Ian Wilson’s 2010 book, ch 18 makes some interesting observations on the Borromeo ostentations. Borromeo had made a vow during the plague in Milan of 1576, to walk a pilgrimage to Chambery to see the Shroud, announcing this in 1578 when he was aged only 40. This provided Duke Emmanuel-Philibert with the excuse he needed to transfer the Shroud to his new capital at Turin, away from Chambery, a little too close to France, and an easier distance for the pilgrimage.

    One of Borromeo’s companions, the later cardinal Agustino Cusano, wrote up the event. His comments on the cloth’s appearance are instructive. Referring to the image, he writes, “… I say, not with the human art of a painter nor with a variety of colours, but miraculously stamped and portrayed by his own body. The whole figure is rather obscure, like a dark shadow, or like the first sketch of a painting that now you see it, now you don’t, and that arouses greater desire and diligence to see it again better; now it is seen better up close, now further back … ” A similar impression of the vagueness of the image prevails even today.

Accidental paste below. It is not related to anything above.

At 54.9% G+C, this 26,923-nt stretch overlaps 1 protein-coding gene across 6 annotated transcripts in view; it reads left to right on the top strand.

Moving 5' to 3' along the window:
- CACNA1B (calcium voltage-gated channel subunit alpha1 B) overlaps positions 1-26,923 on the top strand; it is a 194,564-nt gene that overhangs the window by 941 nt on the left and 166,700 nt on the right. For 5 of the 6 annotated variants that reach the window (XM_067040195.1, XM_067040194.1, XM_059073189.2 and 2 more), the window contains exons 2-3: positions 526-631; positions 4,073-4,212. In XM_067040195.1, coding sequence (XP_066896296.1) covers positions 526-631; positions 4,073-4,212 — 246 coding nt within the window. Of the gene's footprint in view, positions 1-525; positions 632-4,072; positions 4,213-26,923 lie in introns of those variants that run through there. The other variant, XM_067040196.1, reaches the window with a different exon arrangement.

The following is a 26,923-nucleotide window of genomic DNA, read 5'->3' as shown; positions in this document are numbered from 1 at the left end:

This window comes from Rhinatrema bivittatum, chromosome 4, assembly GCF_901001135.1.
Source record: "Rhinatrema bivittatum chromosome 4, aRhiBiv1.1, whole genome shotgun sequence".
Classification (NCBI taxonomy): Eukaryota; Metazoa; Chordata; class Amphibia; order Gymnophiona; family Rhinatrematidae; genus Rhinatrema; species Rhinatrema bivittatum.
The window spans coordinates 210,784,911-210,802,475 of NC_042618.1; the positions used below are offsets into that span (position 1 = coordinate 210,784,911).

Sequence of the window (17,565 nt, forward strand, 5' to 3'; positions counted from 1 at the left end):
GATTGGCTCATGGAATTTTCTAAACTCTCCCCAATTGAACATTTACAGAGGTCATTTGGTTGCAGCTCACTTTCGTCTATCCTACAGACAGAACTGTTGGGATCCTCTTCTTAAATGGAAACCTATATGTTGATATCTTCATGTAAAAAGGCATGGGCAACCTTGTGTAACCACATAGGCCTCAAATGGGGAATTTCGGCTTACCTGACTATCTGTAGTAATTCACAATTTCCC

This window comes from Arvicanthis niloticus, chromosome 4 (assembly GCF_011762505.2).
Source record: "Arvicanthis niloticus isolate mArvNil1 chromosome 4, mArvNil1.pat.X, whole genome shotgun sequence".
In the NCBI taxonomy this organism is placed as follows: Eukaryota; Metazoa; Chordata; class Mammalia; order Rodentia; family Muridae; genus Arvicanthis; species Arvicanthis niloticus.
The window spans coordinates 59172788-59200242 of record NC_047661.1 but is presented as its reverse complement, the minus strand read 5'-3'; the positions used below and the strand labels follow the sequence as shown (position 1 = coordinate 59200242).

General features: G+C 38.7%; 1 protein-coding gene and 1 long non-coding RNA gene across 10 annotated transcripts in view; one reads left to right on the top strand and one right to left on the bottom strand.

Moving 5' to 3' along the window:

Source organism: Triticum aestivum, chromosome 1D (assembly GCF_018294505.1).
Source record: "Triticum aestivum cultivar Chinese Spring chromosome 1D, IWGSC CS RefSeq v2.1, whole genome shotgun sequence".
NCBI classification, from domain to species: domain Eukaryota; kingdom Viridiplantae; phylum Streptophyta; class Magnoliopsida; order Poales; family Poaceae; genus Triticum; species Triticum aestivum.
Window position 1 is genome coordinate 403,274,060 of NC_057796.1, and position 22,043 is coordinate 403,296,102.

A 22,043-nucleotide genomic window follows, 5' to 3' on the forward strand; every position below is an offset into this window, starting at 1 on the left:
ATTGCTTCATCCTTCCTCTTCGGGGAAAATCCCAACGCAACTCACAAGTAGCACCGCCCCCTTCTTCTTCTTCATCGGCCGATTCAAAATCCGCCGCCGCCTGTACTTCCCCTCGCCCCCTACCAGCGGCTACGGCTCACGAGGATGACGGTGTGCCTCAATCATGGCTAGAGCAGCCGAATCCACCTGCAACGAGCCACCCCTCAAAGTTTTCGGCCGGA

Cusano wrote this less than 230 years after the first known ostentation at Lirey, and only some 44 years after the Poor Clare repairs of 1534, notwithstanding l’Abbe Bouchage’s record of a vivid detailed description of the image at that time. A painting which has flaked? I don’t think so!

  6. And then we have the fresco of 1583 in the Vatican, Galleria delle Carte Geographiche, showing the ostension shortly after the Shroud arrived in Turin where the images are quite clearly visible from quite a distance – and people are gazing at it from several hundred yards back. (It is fig. 42 in Beldon Scott- I assume everyone has got their second hand copy by now or else these discussions are hardly worthwhile.) This was clearly a case where, to borrow a phrase from the revd. padre Cusano, it may have been seen better ‘further back’ or at a distance as de Beatis noted in 1517.